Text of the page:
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Saskatchewan suffers first loss to Nova Scotia at Montana's Brier

Saskatchewan skip Mike McEwen delivers a rock while playing Team Alberta-Koe during the Brier, in Regina, on Sunday, March 3, 2024. THE CANADIAN PRESS/Darryl Dyck Saskatchewan skip Mike McEwen delivers a rock while playing Team Alberta-Koe during the Brier, in Regina, on Sunday, March 3, 2024. THE CANADIAN PRESS/Darryl Dyck
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Team Saskatchewan (3-1) fell to Team Nova Scotia (2-3) on Monday night – marking the team's first loss of the tournament.

“We just collectively didn’t create enough chances. We certainly left some points out there. That’s all it was, we needed to convert one more, two point end,” said skip Mike McEwen following the loss.

In the first end Saskatchewan had the hammer but finished with a takeout for a blank to make it 0-0 after one and keep the hammer heading into the second end.

Nova Scotia came out strong and were sitting two as Saskatchewan skip Mike McEwen was set to throw his first stone of the end. His first rock hit a guard and rolled toward the back of the house to leave Nova Scotia with one. Skip, Matthew Manuel, placed a guard on his final throw. That pushed McEwen to finish the end with a successful takeout and garnered the extra stone to make it 2-0 after two ends.

In the third end Nova Scotia tied it up at two a piece after a successful final draw by Manuel. Saskatchewan was now heading into the fourth with the hammer.

McEwen made a double takeout to leave the house empty with his first throw. That lead to another blank end as Saskatchewan kept the hammer heading into the fifth end. The score remained 2-2.

“We certainly had a chance mid-game and didn’t convert. They didn’t really outplay us. We kind of beat ourselves. We had a couple easy two’s where we didn’t get rocks in the house,” McEwen said.

In the fifth end McEwen missed his final throw and Nova Scotia was able to steal one to make it 3-2 as they take the hammer heading into the sixth end.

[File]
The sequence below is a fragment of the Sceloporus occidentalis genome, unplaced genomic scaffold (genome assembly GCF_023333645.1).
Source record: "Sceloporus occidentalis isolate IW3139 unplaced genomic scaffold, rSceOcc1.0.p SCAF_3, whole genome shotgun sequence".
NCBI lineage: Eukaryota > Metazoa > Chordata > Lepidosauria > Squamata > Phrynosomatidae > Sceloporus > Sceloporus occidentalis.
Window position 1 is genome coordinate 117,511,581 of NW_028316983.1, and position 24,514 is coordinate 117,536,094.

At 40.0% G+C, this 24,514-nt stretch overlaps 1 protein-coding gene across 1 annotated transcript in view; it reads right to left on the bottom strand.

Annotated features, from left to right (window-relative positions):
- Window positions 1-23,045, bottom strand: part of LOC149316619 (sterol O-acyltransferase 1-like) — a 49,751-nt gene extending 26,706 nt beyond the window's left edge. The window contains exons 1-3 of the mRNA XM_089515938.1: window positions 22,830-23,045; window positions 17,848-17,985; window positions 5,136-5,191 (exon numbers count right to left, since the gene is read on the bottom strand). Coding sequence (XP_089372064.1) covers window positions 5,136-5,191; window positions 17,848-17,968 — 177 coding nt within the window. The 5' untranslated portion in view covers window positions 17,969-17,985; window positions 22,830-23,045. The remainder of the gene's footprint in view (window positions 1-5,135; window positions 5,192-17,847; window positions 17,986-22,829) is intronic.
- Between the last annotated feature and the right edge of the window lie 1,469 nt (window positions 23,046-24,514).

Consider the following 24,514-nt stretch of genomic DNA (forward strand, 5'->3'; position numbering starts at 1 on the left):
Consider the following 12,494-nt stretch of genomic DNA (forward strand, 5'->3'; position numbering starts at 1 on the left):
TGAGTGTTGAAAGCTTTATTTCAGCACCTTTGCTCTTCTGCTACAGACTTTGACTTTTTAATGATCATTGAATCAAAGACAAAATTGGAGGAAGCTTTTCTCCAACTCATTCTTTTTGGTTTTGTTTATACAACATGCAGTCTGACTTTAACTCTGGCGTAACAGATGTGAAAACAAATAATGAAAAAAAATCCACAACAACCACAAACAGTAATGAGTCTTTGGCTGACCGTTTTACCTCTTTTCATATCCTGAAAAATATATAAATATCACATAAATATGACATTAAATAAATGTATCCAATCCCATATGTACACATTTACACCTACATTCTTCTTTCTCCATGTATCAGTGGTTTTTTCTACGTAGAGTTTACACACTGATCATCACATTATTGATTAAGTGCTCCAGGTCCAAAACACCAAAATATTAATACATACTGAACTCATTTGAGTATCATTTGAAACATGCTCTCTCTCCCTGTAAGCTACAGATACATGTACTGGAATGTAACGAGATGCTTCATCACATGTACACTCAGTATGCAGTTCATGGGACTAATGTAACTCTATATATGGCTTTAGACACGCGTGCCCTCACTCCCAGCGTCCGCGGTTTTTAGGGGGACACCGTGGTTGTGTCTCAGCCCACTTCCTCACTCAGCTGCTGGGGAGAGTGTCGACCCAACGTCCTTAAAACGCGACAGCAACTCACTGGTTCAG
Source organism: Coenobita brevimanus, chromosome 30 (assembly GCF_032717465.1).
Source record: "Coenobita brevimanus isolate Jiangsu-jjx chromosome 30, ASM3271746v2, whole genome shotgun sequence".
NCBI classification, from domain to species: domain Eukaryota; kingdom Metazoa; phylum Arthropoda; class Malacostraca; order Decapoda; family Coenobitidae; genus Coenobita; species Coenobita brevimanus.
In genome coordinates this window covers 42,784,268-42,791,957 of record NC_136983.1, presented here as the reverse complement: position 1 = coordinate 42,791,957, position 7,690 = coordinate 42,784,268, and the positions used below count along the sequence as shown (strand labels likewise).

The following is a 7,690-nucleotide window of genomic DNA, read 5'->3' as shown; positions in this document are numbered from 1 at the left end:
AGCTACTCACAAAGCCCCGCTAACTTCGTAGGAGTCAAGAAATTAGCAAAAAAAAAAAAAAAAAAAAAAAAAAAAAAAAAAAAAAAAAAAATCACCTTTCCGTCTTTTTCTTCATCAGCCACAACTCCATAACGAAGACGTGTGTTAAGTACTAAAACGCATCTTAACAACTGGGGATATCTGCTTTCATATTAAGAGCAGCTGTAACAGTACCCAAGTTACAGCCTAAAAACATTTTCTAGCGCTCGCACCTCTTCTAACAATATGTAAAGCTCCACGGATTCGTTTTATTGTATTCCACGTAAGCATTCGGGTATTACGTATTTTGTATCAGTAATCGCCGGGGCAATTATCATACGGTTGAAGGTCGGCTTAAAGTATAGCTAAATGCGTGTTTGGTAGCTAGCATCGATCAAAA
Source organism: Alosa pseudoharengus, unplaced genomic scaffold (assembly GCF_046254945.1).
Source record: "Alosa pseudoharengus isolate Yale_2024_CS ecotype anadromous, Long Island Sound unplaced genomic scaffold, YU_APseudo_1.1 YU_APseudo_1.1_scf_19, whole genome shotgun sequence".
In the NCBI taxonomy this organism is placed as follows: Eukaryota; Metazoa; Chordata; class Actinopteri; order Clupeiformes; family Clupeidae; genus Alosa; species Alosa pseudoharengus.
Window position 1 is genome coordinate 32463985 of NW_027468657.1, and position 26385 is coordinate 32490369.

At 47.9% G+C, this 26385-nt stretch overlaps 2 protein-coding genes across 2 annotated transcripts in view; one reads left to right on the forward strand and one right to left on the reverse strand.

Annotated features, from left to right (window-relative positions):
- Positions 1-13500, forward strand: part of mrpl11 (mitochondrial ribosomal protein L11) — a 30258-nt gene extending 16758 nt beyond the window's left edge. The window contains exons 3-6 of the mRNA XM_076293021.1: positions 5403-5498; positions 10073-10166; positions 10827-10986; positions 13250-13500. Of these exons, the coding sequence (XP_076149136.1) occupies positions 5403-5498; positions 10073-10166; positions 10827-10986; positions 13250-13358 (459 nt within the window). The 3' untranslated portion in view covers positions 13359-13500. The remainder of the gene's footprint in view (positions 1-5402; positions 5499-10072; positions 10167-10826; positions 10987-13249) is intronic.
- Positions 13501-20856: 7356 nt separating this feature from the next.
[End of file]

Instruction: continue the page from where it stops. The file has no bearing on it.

A successful run back shot from McEwen landed Saskatchewan one to tie the game 3-3 heading into the seventh end.

Saskatchewan held Nova Scotia to just one in the seventh as Team Manual took the lead 4-3 but McEwen would have the hammer heading into the eighth end.

The eighth end forced McEwen to showcase his accuracy as Nova Scotia had the potential to score three and Saskatchewan had a lot of red stones to work around in order to land a yellow and score. But McEwen showed up and landed his team one point to tie the game once again, 4-4 as the final two ends were on tap.

The ninth end came down a tight last shot by Manuel as he landed his Nova Scotia rink one point to take the lead with one end to go.

Saskatchewan had the hammer in the tenth and was down 5-4 and with just 2:28 remaining on their clock.

“Part of that is playing on a new surface, the texture of the rocks. But I actually didn’t think that (the time) was the problem tonight. The surface was wonky. I don’t know if it was an airflow or a temperature thing, but that was the most inconsistent the surface has been. We’ve only played four games but that was night and day from this weekend,” shared McEwen who went on to sympathize that ice making is tough but there were some big shots missed throughout the day that saw major upsets at the Brier.

McEwen hinted the ice may have played a significant role in that.

“You saw some really uncharacteristic missed by high end players today. You don’t see Bottcher miss a draw by 10 feet,” he stated regarding Team Alberta Bottcher’s loss to Northern Ontario earlier in the day.

On Monday night in the tenth end, McEwen found himself in a similar situation but looking for a major takeout instead. He was facing a number of red stones but missed almost completely giving up two to Nova Scotia for a 7-4 final.

“We just weren’t able to play our style of game. They did a great job kind of making us uncomfortable to be quite honest,” he shared.

Team Saskatchewan will take on Team Sluchinski on Tuesday at 2:00 pm. The loss drops Saskatchewan to third place in Pool B.

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